Category: Movies and Theater
Published on Tuesday, 08 October 2019 21:14
Written by Judy Thorburn
By Judy Thorburn - The Flick Chick
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Todd Phillips, known for helming male dominated comedies such as Road Trip and The Hangover Trilogy moves to the dark side, and I mean “very” dark side, with Joker, an original fictional story that he directed and co-wrote with Scott Silver about the origins of Batman's arch nemesis, The Joker.
Several actors have played the iconic DC comic book character, from Caesar Romero in the 1966 Batman TV series up to Jack Nicholson in 1989's Batman and the late, great Heath Ledger, who rightfully won the Oscar for best supporting actor for his harrowing portrayal in 2008's The Dark Knight.
Yet, Joaquin Phoenix's Joker is something we have not yet seen, and it is a doozy. The actor has built a reputation for being eccentric, to say the least, and on occasion, has behaved more than a bit off the wall. It questions how much of a reach this was for him to play a character that becomes unhinged. In any case, Phoenix makes this role his own, leaving an indelible mark by embodying all aspects of Arthur Fleck, that led to his transition into his menacing alter ego, Joker. Phoenix not only mastered a maniacal laugh that Arthur is unable to control when under stress, the actor was so committed to this role that he reportedly lost over 50 pounds to inhabit Arthur/Joker's persona and almost emaciated looking body. His no holds barred, gut wrenching, chilling performance, is a shoe in to land him an Oscar nomination, if not the award.
Phillips has taken the Joker out of the comic book and rather than having him inhabit the look and feel of a comic book world on the big screen, his story is set in the true to life environment of Gotham City (portrayed by NYC) circa 1981 (Blow Out & Zorro The Gay Blade can be seen advertised on a movie theatre marquee). One thing is evident and that is Phillips' Joker was inspired by Martin Scorsese's Travis Bickle in “Taxi Driver” and Rupert Pupkin in “The King of Comedy, both portrayed by Robert DeNiro, who has a small but pivotal role here as Murray Franklin, a popular late night TV talk show host.
What unravels is not a pretty picture, in more ways than one. Gotham City is filthy, marked by its garbage strewn, rat infested streets. Among those struggling to get by is Arthur Fleck (Phoenix), a single man dependent on meds, that lives in a dark and dingy apartment he shares with his sickly mom, Penny (Frances Conroy). By day he works as a clown for hire, but dreams of pursuing a career as a stand up comedian, not realizing he isn't funny.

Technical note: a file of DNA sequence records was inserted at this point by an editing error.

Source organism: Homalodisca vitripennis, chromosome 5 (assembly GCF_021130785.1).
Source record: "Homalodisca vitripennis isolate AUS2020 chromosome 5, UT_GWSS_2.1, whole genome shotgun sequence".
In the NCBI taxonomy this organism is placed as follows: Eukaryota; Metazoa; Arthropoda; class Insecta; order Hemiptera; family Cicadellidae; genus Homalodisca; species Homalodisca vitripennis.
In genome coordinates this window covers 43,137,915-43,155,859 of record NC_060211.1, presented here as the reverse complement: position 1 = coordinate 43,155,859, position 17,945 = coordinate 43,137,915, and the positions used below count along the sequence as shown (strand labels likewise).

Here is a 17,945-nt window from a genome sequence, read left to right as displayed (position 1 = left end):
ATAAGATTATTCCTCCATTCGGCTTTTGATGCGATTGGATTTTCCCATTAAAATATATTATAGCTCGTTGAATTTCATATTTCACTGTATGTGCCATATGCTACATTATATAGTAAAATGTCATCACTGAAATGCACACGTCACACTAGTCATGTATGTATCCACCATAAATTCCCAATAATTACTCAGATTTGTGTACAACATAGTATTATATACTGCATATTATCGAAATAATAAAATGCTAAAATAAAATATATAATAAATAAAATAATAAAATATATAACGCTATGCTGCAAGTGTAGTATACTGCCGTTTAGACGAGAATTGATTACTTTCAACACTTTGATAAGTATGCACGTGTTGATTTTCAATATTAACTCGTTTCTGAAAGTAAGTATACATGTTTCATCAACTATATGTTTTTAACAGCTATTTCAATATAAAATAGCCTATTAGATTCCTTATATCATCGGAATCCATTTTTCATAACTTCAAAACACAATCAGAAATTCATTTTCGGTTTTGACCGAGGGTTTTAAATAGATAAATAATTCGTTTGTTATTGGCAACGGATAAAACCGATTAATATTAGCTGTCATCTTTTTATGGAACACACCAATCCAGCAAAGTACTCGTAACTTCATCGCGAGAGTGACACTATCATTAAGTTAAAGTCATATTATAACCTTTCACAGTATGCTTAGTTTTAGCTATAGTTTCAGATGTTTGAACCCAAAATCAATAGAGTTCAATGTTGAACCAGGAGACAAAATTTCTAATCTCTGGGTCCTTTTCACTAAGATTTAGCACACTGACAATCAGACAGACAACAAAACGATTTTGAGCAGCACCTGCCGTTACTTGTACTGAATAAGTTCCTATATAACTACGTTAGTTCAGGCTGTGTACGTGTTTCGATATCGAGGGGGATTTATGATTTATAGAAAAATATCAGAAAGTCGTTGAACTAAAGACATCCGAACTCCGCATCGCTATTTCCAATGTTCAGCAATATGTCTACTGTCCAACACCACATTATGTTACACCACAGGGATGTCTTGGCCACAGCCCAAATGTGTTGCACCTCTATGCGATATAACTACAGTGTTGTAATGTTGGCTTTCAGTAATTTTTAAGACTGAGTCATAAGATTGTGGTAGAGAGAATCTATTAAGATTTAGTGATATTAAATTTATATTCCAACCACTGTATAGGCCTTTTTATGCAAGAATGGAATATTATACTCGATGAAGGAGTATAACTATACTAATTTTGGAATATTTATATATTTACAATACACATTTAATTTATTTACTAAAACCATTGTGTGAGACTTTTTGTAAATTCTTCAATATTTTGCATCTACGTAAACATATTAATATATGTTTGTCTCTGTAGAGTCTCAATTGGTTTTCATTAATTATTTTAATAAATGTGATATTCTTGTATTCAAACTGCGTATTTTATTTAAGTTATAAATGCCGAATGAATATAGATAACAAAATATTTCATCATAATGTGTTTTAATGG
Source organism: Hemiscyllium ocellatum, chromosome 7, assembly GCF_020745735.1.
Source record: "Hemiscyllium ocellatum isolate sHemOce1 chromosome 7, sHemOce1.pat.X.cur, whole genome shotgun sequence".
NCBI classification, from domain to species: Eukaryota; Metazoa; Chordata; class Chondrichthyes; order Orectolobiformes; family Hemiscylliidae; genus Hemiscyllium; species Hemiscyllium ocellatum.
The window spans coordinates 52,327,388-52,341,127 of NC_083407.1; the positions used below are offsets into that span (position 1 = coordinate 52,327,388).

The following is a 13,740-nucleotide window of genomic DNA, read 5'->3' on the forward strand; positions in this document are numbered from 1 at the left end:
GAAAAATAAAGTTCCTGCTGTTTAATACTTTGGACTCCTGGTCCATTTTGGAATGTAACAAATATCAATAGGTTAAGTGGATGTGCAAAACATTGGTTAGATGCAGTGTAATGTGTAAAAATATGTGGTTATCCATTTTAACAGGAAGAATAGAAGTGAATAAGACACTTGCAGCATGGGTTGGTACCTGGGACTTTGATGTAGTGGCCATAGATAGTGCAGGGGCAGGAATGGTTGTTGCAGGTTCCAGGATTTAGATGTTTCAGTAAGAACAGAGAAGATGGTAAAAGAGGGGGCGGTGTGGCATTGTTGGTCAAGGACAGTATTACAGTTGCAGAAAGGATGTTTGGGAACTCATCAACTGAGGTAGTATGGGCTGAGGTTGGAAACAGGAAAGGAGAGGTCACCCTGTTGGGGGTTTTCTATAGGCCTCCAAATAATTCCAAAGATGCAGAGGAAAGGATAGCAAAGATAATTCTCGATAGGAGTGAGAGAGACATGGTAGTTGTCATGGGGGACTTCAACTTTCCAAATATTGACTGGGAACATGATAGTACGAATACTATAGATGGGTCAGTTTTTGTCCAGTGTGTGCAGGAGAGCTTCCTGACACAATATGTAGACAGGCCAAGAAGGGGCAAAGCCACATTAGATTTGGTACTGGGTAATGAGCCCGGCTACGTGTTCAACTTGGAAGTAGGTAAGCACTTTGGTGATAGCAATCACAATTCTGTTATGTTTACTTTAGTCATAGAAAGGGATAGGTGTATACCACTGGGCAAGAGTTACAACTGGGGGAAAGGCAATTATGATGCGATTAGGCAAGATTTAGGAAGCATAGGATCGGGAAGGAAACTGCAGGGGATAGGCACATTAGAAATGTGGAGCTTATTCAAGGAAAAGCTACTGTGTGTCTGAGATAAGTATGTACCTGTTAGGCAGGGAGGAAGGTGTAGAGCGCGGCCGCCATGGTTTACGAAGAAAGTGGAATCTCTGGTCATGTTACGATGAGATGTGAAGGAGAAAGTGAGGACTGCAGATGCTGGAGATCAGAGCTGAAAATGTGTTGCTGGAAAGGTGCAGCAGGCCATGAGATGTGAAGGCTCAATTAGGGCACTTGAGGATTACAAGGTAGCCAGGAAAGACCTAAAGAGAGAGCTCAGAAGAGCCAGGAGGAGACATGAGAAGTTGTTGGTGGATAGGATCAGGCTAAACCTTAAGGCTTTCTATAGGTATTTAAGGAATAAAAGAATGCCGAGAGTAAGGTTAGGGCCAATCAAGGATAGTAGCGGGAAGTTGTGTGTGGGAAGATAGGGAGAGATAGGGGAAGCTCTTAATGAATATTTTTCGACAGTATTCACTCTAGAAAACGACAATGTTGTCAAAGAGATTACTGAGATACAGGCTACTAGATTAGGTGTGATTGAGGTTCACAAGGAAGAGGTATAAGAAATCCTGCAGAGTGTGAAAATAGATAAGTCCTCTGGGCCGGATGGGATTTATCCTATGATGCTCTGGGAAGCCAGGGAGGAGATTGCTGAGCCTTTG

Day to day life hasn't been easy for Arthur. He has had to withstand constant ridicule, bullying, and getting beaten up by teenage thugs on the street. Things come to a head when he is harassed and then beaten by a trio of young Wall Street professionals on a subway. Arthur loses it and fires the gun, given to him by a co-worker, to kill them. Soon after, these train murders are reported by the media as an act of “a clown vigilante”, which sets in motion the clown faced Joker becoming a symbol of a violent, resistance movement.
How does the future Batman, aka Bruce Wayne, fit into this scenario? His father, millionaire Thomas Wayne (Brett Cullen) is running for Mayor and looks down on the lower class, causing him to be a target of a mob of vengeful, angry men in clown masks, that a preteen Bruce, unfortunately, gets to witness. The elder Wayne also has a connection to Arthur's mom, but that is something I refuse to divulge as movie goers need to discover for themselves.
Without revealing more, Joker is essentially a character study of a mentally ill, delusional person and how a tragic history of child abuse, traumatic head injury, a faulty mental health system and pent up anger can cause an unstable person to snap. Arthur isn't a likable guy. He is creepy and scary but Phoenix manages to make you feel sympathy for a character that is a product of his past and environment.
There has been controversy surrounding this film because of its timely political and social undertones that pits the rich and powerful against the more down trodden working class, that could incite acts of violence. I can only pray it doesn't.
I repeat, this is not a pretty picture to watch. It features graphic, bloody, violence and is very unsettling, if not disturbing. Nevertheless, I have to commend Phillips for successfully crafting an original film based on an iconic comic book villain in a way that has never been done before.
Courtesy of http://www.theflickchicks.com